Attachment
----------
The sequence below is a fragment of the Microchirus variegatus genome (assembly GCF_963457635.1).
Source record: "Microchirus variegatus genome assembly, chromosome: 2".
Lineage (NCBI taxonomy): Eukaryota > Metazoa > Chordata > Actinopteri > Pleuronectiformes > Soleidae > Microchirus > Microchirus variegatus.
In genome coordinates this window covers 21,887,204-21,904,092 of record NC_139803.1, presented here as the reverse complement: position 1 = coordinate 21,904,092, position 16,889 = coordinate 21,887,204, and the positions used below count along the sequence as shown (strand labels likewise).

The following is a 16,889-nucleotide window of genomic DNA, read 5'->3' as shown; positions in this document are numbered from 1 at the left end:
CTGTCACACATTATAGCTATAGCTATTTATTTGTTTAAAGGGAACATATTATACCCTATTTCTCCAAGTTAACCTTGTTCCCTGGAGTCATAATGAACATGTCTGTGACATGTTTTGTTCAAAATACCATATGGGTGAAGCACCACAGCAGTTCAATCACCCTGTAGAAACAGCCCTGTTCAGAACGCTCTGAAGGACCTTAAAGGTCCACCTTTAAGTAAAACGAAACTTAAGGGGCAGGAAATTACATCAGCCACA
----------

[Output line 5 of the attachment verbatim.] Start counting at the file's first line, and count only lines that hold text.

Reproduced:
The following is a 16,889-nucleotide window of genomic DNA, read 5'->3' as shown; positions in this document are numbered from 1 at the left end: